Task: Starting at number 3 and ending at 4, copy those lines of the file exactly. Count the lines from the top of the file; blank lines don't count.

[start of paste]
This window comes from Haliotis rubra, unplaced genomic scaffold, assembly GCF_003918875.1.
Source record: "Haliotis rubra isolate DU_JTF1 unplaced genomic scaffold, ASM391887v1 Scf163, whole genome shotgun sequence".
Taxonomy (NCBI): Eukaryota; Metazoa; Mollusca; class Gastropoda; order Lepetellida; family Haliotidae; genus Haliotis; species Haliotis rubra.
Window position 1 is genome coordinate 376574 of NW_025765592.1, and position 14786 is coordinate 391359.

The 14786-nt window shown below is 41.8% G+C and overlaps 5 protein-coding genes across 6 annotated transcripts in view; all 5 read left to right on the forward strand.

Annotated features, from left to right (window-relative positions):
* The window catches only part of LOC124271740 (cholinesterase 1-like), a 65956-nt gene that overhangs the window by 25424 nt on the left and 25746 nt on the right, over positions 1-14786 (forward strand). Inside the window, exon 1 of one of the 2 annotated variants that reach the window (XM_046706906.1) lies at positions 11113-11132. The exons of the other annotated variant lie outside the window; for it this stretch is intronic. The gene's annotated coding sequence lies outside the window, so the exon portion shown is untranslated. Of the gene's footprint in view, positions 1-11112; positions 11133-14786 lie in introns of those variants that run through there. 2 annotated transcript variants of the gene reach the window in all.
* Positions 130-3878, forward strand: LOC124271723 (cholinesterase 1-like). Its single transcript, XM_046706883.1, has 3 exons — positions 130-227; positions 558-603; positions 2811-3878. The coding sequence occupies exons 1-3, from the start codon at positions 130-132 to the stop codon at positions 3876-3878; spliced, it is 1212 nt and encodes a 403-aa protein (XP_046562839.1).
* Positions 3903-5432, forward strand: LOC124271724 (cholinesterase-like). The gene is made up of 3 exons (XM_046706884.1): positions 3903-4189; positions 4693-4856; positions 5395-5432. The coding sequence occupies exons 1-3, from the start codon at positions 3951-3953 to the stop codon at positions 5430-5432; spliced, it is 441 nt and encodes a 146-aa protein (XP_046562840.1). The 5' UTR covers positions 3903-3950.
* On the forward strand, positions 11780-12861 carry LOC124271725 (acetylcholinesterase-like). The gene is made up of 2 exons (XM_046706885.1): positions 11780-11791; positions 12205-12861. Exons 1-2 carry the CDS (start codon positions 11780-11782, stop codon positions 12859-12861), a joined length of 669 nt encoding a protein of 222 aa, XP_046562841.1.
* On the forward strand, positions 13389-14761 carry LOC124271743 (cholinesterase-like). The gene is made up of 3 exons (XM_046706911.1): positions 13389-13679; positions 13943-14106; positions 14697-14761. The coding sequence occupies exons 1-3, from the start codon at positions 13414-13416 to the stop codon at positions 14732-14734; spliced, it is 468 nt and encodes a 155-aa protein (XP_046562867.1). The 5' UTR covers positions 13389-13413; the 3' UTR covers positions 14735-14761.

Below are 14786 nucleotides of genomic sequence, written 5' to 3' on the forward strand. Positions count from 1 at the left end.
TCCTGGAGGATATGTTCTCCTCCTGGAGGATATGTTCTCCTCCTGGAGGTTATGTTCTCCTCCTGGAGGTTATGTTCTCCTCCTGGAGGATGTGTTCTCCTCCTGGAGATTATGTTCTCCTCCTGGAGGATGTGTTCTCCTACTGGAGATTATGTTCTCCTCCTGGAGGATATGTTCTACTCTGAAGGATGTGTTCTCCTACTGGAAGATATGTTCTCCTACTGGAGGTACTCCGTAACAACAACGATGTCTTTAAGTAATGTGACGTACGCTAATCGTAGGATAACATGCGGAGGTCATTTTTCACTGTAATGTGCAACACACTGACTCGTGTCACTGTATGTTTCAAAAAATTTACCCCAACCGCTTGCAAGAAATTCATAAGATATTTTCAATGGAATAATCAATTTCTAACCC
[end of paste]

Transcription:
Taxonomy (NCBI): Eukaryota; Metazoa; Mollusca; class Gastropoda; order Lepetellida; family Haliotidae; genus Haliotis; species Haliotis rubra.
Window position 1 is genome coordinate 376574 of NW_025765592.1, and position 14786 is coordinate 391359.